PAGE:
The history of middle-class wine drinking
Chris Bowlby traces the history behind government decisions to try and impose a minimum price for alcohol sales in England and Wales
Should politicians tell people what and how much to drink? Recent government decisions to try and impose a minimum price for alcohol sales in England and Wales have taken the campaign against what is seen as excessive consumption into intriguing new territory. (Scotland and Northern Ireland have been having their own debates about how far the law can intervene). The focus now is not only on places where people go out to drink but also on domestic consumption. And middle-class consumption of wine is receiving much more attention too.
Ironically it has been attempts to increase rather than decrease wine consumption in Britain that have figured more prominently in the past – at least since the 19th century. Prior to that, wine, as the imported tipple of the mainly well-to-do, had seen some regulation and had at times been caught up in trade disputes, especially with France. Increased duties were imposed on imported French wine to try and harm French commerce. Spanish and Portuguese wines, by contrast, were generally favoured as these countries were more consistently allies of Britain.
But by the mid-19th century, British champions of free trade challenged such use of tariffs as diplomatic weapons. Good trade relations – sealed amicably, no doubt, over bottles of good vintage – helped prevent future wars, it was argued.
James Nicholls of Bath Spa University, a specialist on the history of alcohol consumption, hails the 1860 Treaty of Commerce – in which import duties were reduced on all wine – as a turning point. William Gladstone, the treaty’s chief architect, spoke openly of what he hoped would be a change in British drinking habits – away from an obsession with beer – so that wine would no longer be a “rich man’s luxury”.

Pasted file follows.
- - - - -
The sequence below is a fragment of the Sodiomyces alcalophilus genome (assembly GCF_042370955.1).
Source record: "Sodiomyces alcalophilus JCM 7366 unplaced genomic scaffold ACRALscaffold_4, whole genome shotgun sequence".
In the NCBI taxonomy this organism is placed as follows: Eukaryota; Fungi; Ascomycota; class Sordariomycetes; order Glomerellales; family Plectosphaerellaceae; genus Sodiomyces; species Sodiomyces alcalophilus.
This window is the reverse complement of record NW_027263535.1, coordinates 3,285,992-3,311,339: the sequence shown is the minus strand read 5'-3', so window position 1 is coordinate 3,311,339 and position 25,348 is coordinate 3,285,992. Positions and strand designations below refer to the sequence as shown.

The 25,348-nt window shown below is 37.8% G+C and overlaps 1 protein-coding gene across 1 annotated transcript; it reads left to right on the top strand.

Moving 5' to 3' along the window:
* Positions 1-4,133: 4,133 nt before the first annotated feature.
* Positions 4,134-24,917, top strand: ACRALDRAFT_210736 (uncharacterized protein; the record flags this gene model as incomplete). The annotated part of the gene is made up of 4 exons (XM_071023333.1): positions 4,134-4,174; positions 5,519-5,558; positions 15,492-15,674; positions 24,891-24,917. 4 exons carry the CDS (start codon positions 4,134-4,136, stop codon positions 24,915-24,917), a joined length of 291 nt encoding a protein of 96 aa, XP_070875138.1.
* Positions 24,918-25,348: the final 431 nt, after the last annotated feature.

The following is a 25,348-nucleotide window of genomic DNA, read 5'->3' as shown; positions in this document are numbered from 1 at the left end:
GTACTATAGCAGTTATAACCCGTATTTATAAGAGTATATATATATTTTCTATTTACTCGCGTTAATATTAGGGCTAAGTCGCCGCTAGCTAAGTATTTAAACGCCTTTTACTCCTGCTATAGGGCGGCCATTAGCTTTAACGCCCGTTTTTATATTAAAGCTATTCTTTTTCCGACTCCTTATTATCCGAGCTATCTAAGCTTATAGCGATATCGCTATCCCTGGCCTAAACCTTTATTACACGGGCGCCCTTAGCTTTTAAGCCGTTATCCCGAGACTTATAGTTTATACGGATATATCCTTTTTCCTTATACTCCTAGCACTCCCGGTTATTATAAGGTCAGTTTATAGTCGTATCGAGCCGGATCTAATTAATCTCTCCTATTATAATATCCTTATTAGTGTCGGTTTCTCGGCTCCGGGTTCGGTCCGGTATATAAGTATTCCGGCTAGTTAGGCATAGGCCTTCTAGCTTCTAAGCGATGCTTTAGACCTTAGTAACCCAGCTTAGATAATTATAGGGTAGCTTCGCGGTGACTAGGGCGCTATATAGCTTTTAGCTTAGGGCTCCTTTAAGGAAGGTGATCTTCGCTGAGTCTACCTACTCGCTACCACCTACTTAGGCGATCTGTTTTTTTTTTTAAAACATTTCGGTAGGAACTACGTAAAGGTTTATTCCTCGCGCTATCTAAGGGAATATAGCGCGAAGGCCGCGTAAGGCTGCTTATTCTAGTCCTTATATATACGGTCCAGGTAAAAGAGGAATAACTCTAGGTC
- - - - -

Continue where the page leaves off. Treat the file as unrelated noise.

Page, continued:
At the same time he was sensitive to the fears of Victorian temperance campaigners that cheaper wine would encourage drunkenness. More wine drinking was meant to civilise British drinkers, claimed Gladstone. His measures were intended for the “promotion of temperance and sobriety as opposed to drunken and demoralised habits”. Other changes – forerunners of the modern ‘off licence’ system – allowed grocers and restaurateurs, rather than just pubs, to sell alcohol. They were intended to weaken the “unnatural divorce between eating and drinking”.
Behind all this lay cultural assumptions about alcohol consumption that always lurk in these debates. We have tended, says James Nicholls, to “imbue different drinks with different ethical values”. Whereas some have been linked to the bad habits of the lower orders – think of Hogarth’s image of social catastrophe in Gin Lane, or modern debates about lager louts – wine was never associated with boorish drunkenness in this way.
Though there was an initial increase in wine drinking (what’s been called ‘the era of cheap Gladstone claret’), British café society, combining wine-drinking with eating, never took off as Gladstone might have hoped. It was only in the 1960s that there was, as Nicholls puts it, a “greater democratisation of wine drinking”. More wines became available from around the world, and supermarkets added competition. As a result, wine sales have steadily increased, while beer consumption has declined.
So Gladstone might have been pleased by today’s spread of wine into British drinking culture. It is no longer the reserve of the rich. But he would have worried about the evidence that consumption – for some individuals – is rising rapidly. Health professionals, today’s equivalent of 19th‑century temperance campaigners, no longer seem to share the old assumption that wine-drinking is inherently less harmful than other kinds of alcohol.
But reversing this trend will not be easy. Policing what goes on in pubs has been far easier than controlling what people do in their own homes. The long contest between political and moral control and Britain’s ‘drinking culture’ is entering a fascinating new phase.
Chris Bowlby is a presenter on BBC radio, specialising in history
This series is produced with History & Policy. You can find out more about them and read their papers at www.historyandpolicy.org
This article was first published in April 2011